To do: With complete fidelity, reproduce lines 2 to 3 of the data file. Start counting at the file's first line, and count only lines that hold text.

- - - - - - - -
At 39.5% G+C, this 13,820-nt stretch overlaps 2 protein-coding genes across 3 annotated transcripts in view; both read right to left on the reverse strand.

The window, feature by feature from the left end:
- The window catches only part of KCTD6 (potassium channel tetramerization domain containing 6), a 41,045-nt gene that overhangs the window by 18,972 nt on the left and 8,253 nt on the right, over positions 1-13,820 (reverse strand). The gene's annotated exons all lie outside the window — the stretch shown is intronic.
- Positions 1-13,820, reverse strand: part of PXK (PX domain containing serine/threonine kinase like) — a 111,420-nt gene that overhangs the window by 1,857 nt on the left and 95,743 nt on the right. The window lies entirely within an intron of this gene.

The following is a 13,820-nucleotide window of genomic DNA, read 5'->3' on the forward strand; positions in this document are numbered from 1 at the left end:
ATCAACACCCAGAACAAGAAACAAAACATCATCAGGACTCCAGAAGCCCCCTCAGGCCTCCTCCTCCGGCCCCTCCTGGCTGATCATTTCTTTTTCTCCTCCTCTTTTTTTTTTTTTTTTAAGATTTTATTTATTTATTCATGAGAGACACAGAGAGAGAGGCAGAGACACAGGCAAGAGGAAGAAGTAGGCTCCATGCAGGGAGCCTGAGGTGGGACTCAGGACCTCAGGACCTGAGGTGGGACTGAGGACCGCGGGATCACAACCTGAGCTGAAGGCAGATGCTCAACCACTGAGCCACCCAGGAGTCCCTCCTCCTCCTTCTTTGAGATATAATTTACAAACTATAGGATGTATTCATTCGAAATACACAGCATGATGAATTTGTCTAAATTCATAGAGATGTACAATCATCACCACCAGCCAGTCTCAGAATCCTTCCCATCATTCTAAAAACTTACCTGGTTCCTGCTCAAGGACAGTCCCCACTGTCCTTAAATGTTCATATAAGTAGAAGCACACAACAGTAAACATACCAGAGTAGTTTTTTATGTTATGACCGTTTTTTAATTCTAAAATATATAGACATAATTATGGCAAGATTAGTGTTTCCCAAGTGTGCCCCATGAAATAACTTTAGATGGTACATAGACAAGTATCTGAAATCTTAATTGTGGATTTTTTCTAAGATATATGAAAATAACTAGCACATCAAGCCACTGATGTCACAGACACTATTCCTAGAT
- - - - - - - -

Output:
The window, feature by feature from the left end:
- The window catches only part of KCTD6 (potassium channel tetramerization domain containing 6), a 41,045-nt gene that overhangs the window by 18,972 nt on the left and 8,253 nt on the right, over positions 1-13,820 (reverse strand). The gene's annotated exons all lie outside the window — the stretch shown is intronic.